Period cost is any cost that cannot be capitalized as direct cost relating to inventory, property, plant and equipment or investment property and prepaid expenses. A period cost is more closely associated with the passage of time than with a transactional event. Period costs are also called period expenses.
It can be capitalized as fixed production overhead and general overhead in the costs of conversion when producing inventory (see Inventories – the highlights, inventory items such as sub-assemblies, work in process and finished goods).
A period expense is charged to profit or loss expense in the period incurred/allocated over the period it relates to (through recording prepaid expenses, amortised monthly/quarterly/annually as period expenses, or through accrued as expensed liabilities, recorded monthly/quarterly/annually as period expenses). This type of cost is not included within the cost of goods sold on the income statement. Instead, period expenses not being fixed production overhead, is typically included within the selling and administrative expenses section of the income statement (or general overhead). Examples of such period expenses are:
- Selling expenses
- Advertising expenses
- Travel and entertainment expenses
- Depreciation expense (PPE cost held for use over more than one period and as a result capitalised and its allocation to period costs over its economic life)
- General and administrative expenses
- Executive and administrative salaries and benefits
- Office rent
- Interest expense (that is not capitalized into a fixed asset)
The preceding list of period expenses should make it clear that most of the administrative costs of a business or overhead can be considered period costs.
Understanding Period Costs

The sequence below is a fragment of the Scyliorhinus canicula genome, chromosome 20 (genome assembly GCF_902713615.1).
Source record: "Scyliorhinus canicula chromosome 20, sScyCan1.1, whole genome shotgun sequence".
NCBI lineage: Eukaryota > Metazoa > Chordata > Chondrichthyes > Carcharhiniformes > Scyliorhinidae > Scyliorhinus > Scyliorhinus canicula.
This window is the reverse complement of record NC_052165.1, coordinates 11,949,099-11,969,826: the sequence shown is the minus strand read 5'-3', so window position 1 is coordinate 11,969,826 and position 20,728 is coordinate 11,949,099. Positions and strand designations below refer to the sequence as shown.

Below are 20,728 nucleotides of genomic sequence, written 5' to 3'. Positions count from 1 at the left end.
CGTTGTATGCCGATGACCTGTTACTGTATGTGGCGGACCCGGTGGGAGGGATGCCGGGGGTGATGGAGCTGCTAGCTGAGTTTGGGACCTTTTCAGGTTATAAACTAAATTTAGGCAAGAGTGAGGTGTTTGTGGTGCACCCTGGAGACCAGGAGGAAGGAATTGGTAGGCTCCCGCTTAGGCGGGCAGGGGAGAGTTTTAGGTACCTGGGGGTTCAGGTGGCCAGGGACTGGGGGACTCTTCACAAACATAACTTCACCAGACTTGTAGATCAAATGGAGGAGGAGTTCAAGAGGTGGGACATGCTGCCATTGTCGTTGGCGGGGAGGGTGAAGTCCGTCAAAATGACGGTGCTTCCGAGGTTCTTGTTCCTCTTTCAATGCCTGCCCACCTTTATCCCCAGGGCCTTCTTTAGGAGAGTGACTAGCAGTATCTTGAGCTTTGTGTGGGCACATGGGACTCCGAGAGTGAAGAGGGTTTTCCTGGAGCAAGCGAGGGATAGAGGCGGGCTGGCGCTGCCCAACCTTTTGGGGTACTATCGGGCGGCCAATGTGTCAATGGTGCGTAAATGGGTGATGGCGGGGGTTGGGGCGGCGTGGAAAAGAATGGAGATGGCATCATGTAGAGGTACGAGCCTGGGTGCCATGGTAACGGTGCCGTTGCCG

In managerial and cost accounting, period costs refer to costs that are not tied to or related to the production of inventory. Examples include selling, general and administrative (SG&A) expense, marketing expenses, CEO salary, and rent expense relating to the corporate office. The costs are not related to the production of inventory and are therefore expensed in the period incurred. In short, all costs that are not involved in the production of a product (product costs) are period costs.
Period Costs versus Product Costs
All costs incurred by a company are either period costs or product costs. Additionally, the two types of costs are recorded differently. See the table below for more comparison:
Period Costs (period expenses)
Costs not related to the production of a product
Definition: Costs related to the production of a product
|Expensed on the income statement in the period incurred||
Method of Recording: Capitalized on the balance sheet as inventory and eventually expensed to cost of goods sold on the income statement
|Marketing expense, selling, general and administrative expense, and CEO salary||
Examples: Direct (production) labor, direct materials, and manufacturing overhead
Difference with product costs / inventory
The key difference between product costs and period expenses is that product costs are only incurred if products are acquired or produced, and period costs are associated with the passage of time. Thus, a business that has no production or inventory purchasing activities will incur no product costs, but will still incur period costs.
Product costs are initially recorded within the inventory asset. Once the related goods are sold, these capitalized costs are charged to expense. This accounting is used to match the revenue from a product sale with the associated cost of goods sold, so that the entire effect of a sale transaction appears within one reporting period’s income statement.
Examples of product costs are direct materials, direct labor, and allocated factory overhead. Examples of period costs are general and administrative expenses, such as rent, office depreciation, office supplies, and utilities.
Period expenses are sometimes broken out into additional subcategories for selling activities and administrative activities. Administrative activities are the most pure form of period costs, since they must be incurred on an ongoing basis, irrespective of the sales level of a business. Selling costs can vary somewhat with product sales levels, especially if sales commissions are a large part of this expenditure.
Product costs are sometimes broken out into the variable and fixed subcategories. This additional information is needed when calculating the break even sales level of a business. It is also useful for determining the minimum price at which a product can be sold while still generating a profit.
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